May 18, 2013 – President of the Republic of Lithuania Dalia Grybauskatiė asked the graduates of the Walsh School of Foreign Service (SFS) to embrace challenges and responsibility going forward in their careers during today’s commencement ceremony.
“Do not shy away from challenges that will come your way in your life,” said Grybauskatiė, who was awarded a Doctor of Human Letters, honoris causa. “They are the wave you have to ride in order to not fall behind. Yes, it demands courage and strength, but it brings satisfaction and joyful moments that you could do it.”
The School of Foreign Service graduated 404 students in 2013, including those who graduated from the School of Foreign Service campus in Qatar.
Grybauskatiė, who attended Georgetown in 1992 as an economics fellow, touched on how Lithuania’s economy flourished in recent years after a series of economic policies and budgets were enacted in the former Soviet republic that balanced economic growth with austerity.
She said calculated risk-taking that make a positive impact, such as Lithuania’s bold economic plan, are maneuvers worth pursuing even if the risk fails.
“You need to have courage and responsibility to make a difference, no matter how hard, especially in politics, or unpopular they are,” Grybauskatiė said. “You can correct mistakes, what you cannot correct is missed opportunities in your life."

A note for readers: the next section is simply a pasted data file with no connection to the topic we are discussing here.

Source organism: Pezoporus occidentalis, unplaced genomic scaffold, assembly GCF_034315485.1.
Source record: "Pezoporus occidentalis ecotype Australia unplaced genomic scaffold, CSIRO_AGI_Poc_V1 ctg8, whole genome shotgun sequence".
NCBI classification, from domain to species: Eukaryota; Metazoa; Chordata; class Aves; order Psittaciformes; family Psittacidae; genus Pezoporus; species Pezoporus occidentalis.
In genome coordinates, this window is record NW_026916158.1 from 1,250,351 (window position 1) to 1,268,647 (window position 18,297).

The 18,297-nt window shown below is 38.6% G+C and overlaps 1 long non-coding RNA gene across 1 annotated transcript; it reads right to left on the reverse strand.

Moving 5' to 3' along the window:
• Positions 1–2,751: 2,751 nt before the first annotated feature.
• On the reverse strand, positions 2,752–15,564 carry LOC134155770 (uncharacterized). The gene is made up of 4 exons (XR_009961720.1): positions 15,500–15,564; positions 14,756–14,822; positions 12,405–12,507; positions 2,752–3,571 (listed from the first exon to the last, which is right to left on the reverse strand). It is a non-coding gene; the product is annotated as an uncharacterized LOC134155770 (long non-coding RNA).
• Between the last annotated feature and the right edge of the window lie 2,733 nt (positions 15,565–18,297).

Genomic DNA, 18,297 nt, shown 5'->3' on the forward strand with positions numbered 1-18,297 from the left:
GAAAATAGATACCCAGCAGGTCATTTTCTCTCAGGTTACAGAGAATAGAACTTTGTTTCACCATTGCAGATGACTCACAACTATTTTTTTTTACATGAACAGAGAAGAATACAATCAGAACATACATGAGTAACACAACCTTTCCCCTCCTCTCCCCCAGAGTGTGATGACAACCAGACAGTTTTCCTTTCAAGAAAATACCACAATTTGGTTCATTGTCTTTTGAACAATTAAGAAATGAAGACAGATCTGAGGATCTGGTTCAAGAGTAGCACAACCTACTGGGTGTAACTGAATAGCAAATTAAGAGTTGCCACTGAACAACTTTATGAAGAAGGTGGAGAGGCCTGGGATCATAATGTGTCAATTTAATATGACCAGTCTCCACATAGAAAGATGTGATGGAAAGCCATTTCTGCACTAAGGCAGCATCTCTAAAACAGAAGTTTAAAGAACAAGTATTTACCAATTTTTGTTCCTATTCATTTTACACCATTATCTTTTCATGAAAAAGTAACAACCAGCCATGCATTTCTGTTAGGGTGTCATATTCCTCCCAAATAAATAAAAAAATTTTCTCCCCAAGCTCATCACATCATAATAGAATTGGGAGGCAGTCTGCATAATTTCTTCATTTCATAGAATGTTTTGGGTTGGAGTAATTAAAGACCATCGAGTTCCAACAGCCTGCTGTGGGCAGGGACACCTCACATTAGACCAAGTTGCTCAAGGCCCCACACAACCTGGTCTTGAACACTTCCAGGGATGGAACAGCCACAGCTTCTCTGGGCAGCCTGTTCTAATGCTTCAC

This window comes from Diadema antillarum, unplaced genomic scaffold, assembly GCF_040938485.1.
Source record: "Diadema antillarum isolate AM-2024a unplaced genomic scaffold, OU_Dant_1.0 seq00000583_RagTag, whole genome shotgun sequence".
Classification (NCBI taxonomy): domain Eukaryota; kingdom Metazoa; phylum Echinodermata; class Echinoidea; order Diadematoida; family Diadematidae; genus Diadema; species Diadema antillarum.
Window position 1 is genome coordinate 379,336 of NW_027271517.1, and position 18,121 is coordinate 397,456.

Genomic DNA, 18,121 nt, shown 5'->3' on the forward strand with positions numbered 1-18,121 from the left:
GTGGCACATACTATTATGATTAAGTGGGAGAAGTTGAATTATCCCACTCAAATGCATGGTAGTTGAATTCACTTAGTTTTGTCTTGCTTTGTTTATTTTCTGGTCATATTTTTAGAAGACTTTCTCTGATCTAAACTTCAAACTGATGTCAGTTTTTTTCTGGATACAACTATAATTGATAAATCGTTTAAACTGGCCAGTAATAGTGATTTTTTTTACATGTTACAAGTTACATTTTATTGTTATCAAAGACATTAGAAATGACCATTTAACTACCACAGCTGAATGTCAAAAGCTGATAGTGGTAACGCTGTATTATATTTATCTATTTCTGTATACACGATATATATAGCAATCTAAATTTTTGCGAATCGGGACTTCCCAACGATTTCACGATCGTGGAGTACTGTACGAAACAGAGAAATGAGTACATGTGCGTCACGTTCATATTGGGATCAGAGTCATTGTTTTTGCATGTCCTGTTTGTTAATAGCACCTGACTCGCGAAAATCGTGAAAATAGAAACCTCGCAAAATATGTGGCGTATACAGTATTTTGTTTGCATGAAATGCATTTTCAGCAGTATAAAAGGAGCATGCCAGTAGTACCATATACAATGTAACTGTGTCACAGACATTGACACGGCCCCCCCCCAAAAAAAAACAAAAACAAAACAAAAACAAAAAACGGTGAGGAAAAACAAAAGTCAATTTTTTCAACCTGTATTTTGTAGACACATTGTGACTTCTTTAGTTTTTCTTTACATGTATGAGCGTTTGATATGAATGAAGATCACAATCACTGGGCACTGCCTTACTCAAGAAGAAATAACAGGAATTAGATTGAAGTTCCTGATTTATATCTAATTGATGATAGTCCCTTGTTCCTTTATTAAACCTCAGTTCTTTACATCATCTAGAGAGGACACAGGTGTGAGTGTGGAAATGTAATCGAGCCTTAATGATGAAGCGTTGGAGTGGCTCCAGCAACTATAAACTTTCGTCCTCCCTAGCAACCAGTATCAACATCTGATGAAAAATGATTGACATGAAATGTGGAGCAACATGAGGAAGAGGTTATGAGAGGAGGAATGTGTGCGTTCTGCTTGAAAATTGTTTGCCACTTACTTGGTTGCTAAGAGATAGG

Graduates from SFS cherished their time studying and living at Georgetown.
“I will miss Georgetown's Catholic and Jesuit identity more than anything next year,” said Samuel Dulik (SFS’13), a regional and comparative studies major with a focus on Latin America. “That extends not only to the phenomenal Jesuit community on campus, but also to the vibrant and diverse student communities of faith, and the spirit of service and justice that pervades our university at all levels.”
Dulik, who will join Deloitte’s federal consulting practice as a strategy and operations analyst, said his experience at Georgetown enlightened him about existing global issues.
“My college experience heightened my sensitivity towards the brokenness of our world,” he said. “And instilled in me a fierce desire to devote my life to making this world a more just and gentle place.”